73The youngest birds are singing to the house.
74  Blood of the world!.-and is the country clean?
75Disturb the precinct. Cool it with a shout.
76  Sing as you trundle down to light the fire.
77Turn the encumbering shadows tumbling out,
78  And fill the chambers with a new desire.
79Life is no good, unless the morning brings
80  White happiness and quick delight of day.
81These half-inanimate domestic things
82  Must all be useful, or must go away.
83      Coffee, be fragrant. Porridge in my plate,
84      Increase the vigour to fulfill my fate.
85The fresh air moves like water round a boat.
86  The white clouds wander. Let us wander too.
87The whining wavering plover flap and float.
88  That crow is flying after that cuckoo.
89Look! Look! .Àæ They're gone. What are the great trees calling?
90  Just come a little farther, by that edge
91Of green, to where the stormy ploughland, falling
92  Wave upon wave, is lapping to the hedge.
93Oh, what a lovely bank! Give me your hand.
94  Lie down and press your heart against the ground.
95Let us both listen till we understand,
96  Each through the other, every natural sound .Àæ
97      I can't hear anything to-day, can you,
98      But, far and near: ."Cuckoo! Cuckoo! Cuckoo!."?
99The everlasting grass.-how bright, how cool!
100  The day has gone too suddenly, too soon.
101There's something white and shiny in that pool.-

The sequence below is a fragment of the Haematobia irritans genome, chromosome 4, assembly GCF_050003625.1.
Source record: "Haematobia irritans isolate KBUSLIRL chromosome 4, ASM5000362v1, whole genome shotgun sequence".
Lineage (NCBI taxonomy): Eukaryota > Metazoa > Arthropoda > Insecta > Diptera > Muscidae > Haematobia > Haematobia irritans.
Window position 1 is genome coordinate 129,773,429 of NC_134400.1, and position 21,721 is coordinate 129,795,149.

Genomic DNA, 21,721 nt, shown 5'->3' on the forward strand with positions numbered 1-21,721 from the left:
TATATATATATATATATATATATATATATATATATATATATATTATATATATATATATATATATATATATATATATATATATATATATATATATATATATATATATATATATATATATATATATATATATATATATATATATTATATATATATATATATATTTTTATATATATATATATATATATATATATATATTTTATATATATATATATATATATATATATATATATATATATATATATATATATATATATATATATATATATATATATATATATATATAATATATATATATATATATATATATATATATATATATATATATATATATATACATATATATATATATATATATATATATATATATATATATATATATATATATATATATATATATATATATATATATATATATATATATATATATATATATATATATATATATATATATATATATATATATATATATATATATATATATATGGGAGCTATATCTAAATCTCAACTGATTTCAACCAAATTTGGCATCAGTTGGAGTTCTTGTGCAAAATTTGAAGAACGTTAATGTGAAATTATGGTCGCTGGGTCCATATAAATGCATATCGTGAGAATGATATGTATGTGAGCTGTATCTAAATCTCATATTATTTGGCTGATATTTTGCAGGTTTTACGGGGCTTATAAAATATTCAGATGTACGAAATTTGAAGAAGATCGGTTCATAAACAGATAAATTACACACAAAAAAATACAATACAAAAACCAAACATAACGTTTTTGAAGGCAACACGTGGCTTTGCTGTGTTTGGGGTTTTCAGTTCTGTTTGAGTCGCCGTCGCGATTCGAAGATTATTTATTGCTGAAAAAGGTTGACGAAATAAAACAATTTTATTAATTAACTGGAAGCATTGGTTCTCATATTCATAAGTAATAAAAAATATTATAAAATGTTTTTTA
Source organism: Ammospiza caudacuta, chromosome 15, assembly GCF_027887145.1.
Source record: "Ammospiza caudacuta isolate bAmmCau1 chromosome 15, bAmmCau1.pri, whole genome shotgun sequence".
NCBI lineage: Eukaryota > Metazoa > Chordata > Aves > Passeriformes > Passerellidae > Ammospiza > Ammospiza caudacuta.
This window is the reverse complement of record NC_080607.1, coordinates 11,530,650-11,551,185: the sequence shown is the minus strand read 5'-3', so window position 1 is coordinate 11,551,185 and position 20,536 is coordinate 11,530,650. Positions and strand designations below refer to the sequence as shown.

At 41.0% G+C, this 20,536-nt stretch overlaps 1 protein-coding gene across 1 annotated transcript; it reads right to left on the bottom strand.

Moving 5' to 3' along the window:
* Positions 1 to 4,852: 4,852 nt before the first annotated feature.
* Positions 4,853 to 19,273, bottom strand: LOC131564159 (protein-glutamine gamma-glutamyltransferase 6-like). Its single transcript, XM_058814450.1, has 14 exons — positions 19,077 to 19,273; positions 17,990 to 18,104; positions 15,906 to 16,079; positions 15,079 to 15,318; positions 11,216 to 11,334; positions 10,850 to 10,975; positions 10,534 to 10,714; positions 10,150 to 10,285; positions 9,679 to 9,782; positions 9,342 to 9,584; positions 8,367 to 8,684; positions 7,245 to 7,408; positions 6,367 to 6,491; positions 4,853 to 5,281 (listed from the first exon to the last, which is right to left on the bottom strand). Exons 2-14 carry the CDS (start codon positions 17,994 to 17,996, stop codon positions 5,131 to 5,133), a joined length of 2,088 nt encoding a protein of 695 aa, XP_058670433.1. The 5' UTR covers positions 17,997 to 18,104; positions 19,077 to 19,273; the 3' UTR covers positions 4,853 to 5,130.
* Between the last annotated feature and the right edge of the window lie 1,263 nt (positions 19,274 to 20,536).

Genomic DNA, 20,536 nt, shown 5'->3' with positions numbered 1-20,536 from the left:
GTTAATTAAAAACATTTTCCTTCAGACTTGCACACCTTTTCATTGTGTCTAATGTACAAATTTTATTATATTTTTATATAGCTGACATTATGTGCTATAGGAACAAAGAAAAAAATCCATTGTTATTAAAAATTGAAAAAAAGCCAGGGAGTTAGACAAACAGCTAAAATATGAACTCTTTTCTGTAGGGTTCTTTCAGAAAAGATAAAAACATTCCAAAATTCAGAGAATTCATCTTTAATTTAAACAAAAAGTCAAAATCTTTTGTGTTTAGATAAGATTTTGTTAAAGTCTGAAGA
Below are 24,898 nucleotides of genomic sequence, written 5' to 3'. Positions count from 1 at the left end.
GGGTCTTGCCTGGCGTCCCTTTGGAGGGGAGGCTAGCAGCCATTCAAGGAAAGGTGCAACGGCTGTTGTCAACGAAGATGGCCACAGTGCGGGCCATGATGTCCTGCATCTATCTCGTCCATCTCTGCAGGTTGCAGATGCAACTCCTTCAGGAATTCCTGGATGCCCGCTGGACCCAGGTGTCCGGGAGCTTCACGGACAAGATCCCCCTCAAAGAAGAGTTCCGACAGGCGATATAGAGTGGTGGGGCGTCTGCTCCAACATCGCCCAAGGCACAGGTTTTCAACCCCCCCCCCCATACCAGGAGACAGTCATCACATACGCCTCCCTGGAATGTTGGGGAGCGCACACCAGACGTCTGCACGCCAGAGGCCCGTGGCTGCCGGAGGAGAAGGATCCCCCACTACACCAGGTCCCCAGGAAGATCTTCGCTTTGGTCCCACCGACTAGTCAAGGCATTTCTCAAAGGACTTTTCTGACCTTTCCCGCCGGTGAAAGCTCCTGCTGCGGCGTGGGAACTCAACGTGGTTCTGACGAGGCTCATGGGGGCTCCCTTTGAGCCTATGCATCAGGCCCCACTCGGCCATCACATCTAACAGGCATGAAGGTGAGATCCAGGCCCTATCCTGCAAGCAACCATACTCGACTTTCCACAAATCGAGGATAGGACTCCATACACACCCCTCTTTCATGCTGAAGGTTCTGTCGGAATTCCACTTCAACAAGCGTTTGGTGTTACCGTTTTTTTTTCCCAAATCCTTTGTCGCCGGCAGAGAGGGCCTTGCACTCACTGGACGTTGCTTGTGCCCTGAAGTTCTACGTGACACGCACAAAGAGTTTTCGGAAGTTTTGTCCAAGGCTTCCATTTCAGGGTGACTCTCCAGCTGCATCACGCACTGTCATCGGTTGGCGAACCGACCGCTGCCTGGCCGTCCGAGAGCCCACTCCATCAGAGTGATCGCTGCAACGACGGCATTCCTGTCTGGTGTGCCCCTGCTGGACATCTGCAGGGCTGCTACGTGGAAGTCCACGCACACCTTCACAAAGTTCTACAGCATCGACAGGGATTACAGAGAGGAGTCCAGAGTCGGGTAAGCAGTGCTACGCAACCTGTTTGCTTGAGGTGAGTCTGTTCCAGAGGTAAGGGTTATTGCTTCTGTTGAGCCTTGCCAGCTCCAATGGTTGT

102  Throw in a stone, and you will hit the moon,
103Listen, the church-bell ringing! Do not say
104  We must go back to-morrow to our work.
105We'll tell them we are dead: we died to-day.
106  We're lazy. We're too happy. We will shirk.
107We're cows. We're kettles. We'll be anything
108  Except the manikins of time and fear.
109We'll start away to-morrow wandering.
110  And nobody will notice in a year .Àæ
111      Now the great sun is slipping under ground.
112      Grip firmly!.-How the earth is whirling round.
113Be staid; be careful; and be not too free.
114  Temptation to enjoy your liberty
115May rise against you, break into a crime,
116  And smash the habit of employing Time.
117It serves no purpose that the careful clock
118  Mark the appointment, the officious train
119Hurry to keep it, if the minutes mock
120  Loud in your ear: ."Late. Late. Late. Late again.."
121Week-end is very well on Saturday:
122  On Monday it's a different affair.-
123A little episode, a trivial stay
124  In some oblivious spot somehow, somewhere.
125      On Sunday night we hardly laugh or speak:
126      Week-end begins to merge itself in Week.
127Pack up the house, and close the creaking door.
128  The fields are dull this morning in the rain.
129It's difficult to leave that homely floor.
130  Wave a light hand; we will return again.
131(What was that bird?) Good-bye, ecstatic tree,
132  Floating, bursting, and breathing on the air.
133The lonely farm is wondering that we
134  Can leave. How every window seems to stare!
135That bag is heavy. Share it for a bit.
136  You like that gentle swashing of the ground
137As we tread? .Àæ
138              It is over. Now we sit
139              Reading the morning paper in the sound
140                  Of the debilitating heavy train.
141                  London again, again. London again.
Publication Start Year: 
Publication Notes: 
Georgian Poetry 3 (1917); Collected Poems, ed. Alida Monro, with prefaces by F. S. Flint and T. S. Eliot (London: Cobden-Sanderson, 1933): 125-29
RPO poem Editors: 
Ian Lancashire
RPO Edition: